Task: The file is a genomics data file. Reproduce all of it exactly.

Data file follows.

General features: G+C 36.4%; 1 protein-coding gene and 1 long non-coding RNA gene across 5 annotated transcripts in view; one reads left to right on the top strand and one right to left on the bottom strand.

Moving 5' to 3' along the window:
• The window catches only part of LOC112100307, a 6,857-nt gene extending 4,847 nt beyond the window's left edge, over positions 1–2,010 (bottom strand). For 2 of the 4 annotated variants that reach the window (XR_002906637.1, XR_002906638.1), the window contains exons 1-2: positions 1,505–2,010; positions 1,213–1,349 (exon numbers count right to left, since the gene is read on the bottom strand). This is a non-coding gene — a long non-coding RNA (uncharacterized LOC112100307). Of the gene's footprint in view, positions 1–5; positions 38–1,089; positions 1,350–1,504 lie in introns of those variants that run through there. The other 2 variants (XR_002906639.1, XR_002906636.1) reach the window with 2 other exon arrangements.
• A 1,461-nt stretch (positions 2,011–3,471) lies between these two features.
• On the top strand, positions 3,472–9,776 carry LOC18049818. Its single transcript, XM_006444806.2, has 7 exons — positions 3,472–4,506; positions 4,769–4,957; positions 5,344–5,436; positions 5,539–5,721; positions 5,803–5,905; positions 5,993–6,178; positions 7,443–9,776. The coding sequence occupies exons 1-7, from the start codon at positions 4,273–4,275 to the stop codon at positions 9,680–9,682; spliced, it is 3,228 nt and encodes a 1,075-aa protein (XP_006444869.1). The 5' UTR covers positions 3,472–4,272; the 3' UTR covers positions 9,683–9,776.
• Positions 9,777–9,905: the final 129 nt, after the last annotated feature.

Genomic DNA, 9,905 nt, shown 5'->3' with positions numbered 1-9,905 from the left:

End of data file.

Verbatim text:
General features: G+C 36.4%; 1 protein-coding gene and 1 long non-coding RNA gene across 5 annotated transcripts in view; one reads left to right on the top strand and one right to left on the bottom strand.

Moving 5' to 3' along the window:
• The window catches only part of LOC112100307, a 6,857-nt gene extending 4,847 nt beyond the window's left edge, over positions 1–2,010 (bottom strand). For 2 of the 4 annotated variants that reach the window (XR_002906637.1, XR_002906638.1), the window contains exons 1-2: positions 1,505–2,010; positions 1,213–1,349 (exon numbers count right to left, since the gene is read on the bottom strand). This is a non-coding gene — a long non-coding RNA (uncharacterized LOC112100307). Of the gene's footprint in view, positions 1–5; positions 38–1,089; positions 1,350–1,504 lie in introns of those variants that run through there. The other 2 variants (XR_002906639.1, XR_002906636.1) reach the window with 2 other exon arrangements.
• A 1,461-nt stretch (positions 2,011–3,471) lies between these two features.
• On the top strand, positions 3,472–9,776 carry LOC18049818. Its single transcript, XM_006444806.2, has 7 exons — positions 3,472–4,506; positions 4,769–4,957; positions 5,344–5,436; positions 5,539–5,721; positions 5,803–5,905; positions 5,993–6,178; positions 7,443–9,776. The coding sequence occupies exons 1-7, from the start codon at positions 4,273–4,275 to the stop codon at positions 9,680–9,682; spliced, it is 3,228 nt and encodes a 1,075-aa protein (XP_006444869.1). The 5' UTR covers positions 3,472–4,272; the 3' UTR covers positions 9,683–9,776.
• Positions 9,777–9,905: the final 129 nt, after the last annotated feature.

Genomic DNA, 9,905 nt, shown 5'->3' with positions numbered 1-9,905 from the left: